Hao N, Zhang X, Zhou Z, Hua R, Zhang Y, Liu Q, Qian J, Li H, Wang K. AgBr nanoparticles/3D nitrogen-doped graphene hydrogel for fabricating all-solid-state luminol-electrochemiluminescence Escherichia coli aptasensors. Biosens Bioelectron. 2017;97:377–83.

    CAS  PubMed  Article  Google Scholar 

  15. 15.

    Skardal A, Zhang J, McCoard L, Oottamasathien S, Prestwich GD. Dynamically crosslinked gold nanoparticle—hyaluronan hydrogels. Adv Mater. 2010;22:4736–40.

    CAS  PubMed  Article  Google Scholar 

  16. 16.

    Liu J, Chen C, He C, Zhao J, Yang X, Wang H. Synthesis of graphene peroxide and its application in fabricating super extensible and highly resilient nanocomposite hydrogels. ACS Nano. 2012;6:8194–202.

    CAS  PubMed  Article  Google Scholar 

  17. 17.

    Olate-Moya F, Arens L, Wilhelm M, Mateos-Timoneda MA, Engel E, Palza H. Chondroinductive alginate-based hydrogels having graphene oxide for 3D printed scaffold fabrication. ACS Appl Mater Interfaces. 2020;12:4343–57.

    CAS  PubMed  Article  Google Scholar 

  18. 18.

    Li J, Xie J, Gao L, Li CM. Au nanoparticles-3D graphene hydrogel nanocomposite to boost synergistically in situ detection sensitivity toward cell-released nitric oxide. ACS Appl Mater Interfaces. 2015;7:2726–34.

    CAS  PubMed  Article  Google Scholar 

  19. 19.

    Liu S, Bastola AK, Li L. A 3D printable and mechanically robust hydrogel based on alginate and graphene oxide. ACS Appl Mater Interfaces. 2017;9:41473–81.

    CAS  PubMed  Article  Google Scholar 

  20. 20.

    El-Fiqi A, Lee JH, Lee EJ, Kim HW. Collagen hydrogels incorporated with surface-aminated mesoporous nanobioactive glass: improvement of physicochemical stability and mechanical properties is effective for hard tissue engineering. Acta Biomater. 2013;9:9508–21.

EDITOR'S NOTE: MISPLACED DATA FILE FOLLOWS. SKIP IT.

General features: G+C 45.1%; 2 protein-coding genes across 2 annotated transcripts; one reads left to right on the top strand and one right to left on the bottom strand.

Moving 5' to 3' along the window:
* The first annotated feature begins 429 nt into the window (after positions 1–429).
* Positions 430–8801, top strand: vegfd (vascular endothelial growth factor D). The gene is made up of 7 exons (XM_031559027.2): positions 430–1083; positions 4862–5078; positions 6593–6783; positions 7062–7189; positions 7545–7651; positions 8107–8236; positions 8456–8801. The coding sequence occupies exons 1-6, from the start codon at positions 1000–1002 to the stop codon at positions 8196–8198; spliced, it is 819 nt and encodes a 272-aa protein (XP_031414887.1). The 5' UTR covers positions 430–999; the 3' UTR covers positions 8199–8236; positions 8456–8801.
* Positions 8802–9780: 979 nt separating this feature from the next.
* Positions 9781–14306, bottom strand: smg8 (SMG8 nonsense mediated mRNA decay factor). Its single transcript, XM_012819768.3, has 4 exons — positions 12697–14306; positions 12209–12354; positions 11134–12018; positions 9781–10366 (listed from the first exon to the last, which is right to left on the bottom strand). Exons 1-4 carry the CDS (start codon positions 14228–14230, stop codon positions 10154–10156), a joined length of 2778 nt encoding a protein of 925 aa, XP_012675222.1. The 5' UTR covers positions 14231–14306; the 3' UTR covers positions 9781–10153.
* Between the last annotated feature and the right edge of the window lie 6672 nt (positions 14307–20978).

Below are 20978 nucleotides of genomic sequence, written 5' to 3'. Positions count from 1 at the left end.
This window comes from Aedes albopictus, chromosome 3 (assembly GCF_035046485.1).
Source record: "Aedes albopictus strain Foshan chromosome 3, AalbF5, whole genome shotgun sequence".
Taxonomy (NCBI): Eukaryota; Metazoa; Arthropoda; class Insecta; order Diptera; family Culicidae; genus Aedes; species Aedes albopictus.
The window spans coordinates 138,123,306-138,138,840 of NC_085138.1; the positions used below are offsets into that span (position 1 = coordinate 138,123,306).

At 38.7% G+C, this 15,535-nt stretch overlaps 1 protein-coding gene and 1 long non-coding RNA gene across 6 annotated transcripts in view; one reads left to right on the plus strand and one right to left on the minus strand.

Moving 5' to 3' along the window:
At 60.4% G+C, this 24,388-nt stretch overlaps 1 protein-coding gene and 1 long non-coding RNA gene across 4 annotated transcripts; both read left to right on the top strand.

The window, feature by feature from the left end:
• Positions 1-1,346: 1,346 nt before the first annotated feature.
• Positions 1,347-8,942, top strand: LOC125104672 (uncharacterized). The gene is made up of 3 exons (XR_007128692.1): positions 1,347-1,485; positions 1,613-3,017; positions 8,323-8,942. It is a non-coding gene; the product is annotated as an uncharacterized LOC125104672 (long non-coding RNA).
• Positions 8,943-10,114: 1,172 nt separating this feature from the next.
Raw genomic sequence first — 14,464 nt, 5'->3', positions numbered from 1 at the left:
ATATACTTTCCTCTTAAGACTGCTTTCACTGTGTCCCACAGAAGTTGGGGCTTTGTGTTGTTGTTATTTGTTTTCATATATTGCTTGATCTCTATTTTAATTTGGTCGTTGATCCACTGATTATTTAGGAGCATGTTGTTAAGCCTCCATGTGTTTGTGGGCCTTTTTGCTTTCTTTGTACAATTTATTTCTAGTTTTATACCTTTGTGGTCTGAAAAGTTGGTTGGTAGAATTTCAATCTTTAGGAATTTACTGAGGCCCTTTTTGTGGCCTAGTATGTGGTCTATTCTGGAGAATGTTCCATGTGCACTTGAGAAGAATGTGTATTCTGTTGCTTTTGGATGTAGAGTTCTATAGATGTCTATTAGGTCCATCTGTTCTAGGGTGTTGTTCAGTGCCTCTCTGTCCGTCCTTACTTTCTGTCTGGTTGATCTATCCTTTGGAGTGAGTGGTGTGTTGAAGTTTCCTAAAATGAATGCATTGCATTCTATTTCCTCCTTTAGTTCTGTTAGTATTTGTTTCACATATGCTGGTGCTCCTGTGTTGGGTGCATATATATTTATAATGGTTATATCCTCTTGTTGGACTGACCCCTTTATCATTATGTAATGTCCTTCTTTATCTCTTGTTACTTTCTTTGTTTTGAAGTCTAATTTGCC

CAS  PubMed  Article  Google Scholar 

  21. 21.

    Diloksumpan P, de Ruijter M, Castilho M, Gbureck U, Vermonden T, van Weeren PR, Malda J, Levato R. Combining multi-scale 3D printing technologies to engineer reinforced hydrogel-ceramic interfaces. Biofabrication. 2020;12:025014.

    PubMed  Article  Google Scholar 

  22. 22.

    Kehr NS. Enantiomorphous periodic mesoporous organosilica-based nanocomposite hydrogel scaffolds for cell adhesion and cell enrichment. Biomacromol. 2016;17:1117–22.

    CAS  Article  Google Scholar 

  23. 23.

    Palaganas NB, Mangadlao JD, de Leon ACC, Palaganas JO, Pangilinan KD, Lee YJ, Advincula RC. 3D printing of photocurable cellulose nanocrystal composite for fabrication of complex architectures via stereolithography. ACS Appl Mater Interfaces. 2017;9:34314–24.

    CAS  PubMed  Article  Google Scholar 

  24. 24.

    De France KJ, Chan KJ, Cranston ED, Hoare T. Enhanced mechanical properties in cellulose nanocrystal-poly(oligoethylene glycol methacrylate) injectable nanocomposite hydrogels through control of physical and chemical cross-linking. Biomacromol. 2016;17:649–60.

    Article  CAS  Google Scholar 

  25. 25.

    Jin Y, Shen Y, Yin J, Qian J, Huang Y. Nanoclay-based self-supporting responsive nanocomposite hydrogels for printing applications. ACS Appl Mater Interfaces. 2018;10:10461–70.

    CAS  PubMed  Article  Google Scholar 

  26. 26.

    Zhai X, Ruan C, Ma Y, Cheng D, Wu M, Liu W, Zhao X, Pan H, Lu WW. 3D-bioprinted osteoblast-laden nanocomposite hydrogel constructs with induced microenvironments promote cell viability, differentiation, and osteogenesis both in vitro and in vivo. Adv Sci (Weinh). 2018;5:1700550.

    PubMed  Article  CAS  Google Scholar 

  27. 27.

    Deng Z, Hu T, Lei Q, He J, Ma PX, Guo B. Stimuli-responsive conductive nanocomposite hydrogels with high stretchability, self-healing, adhesiveness, and 3D printability for human motion sensing. ACS Appl Mater Interfaces. 2019;11:6796–808.

    CAS  PubMed  Article  Google Scholar 

  28. 28.

    Zhang Z, Xiao F, Guo Y, Wang S, Liu Y. One-pot self-assembled three-dimensional TiO2-graphene hydrogel with improved adsorption capacities and photocatalytic and electrochemical activities. ACS Appl Mater Interfaces. 2013;5:2227–33.

    CAS  PubMed  Article  Google Scholar 

  29. 29.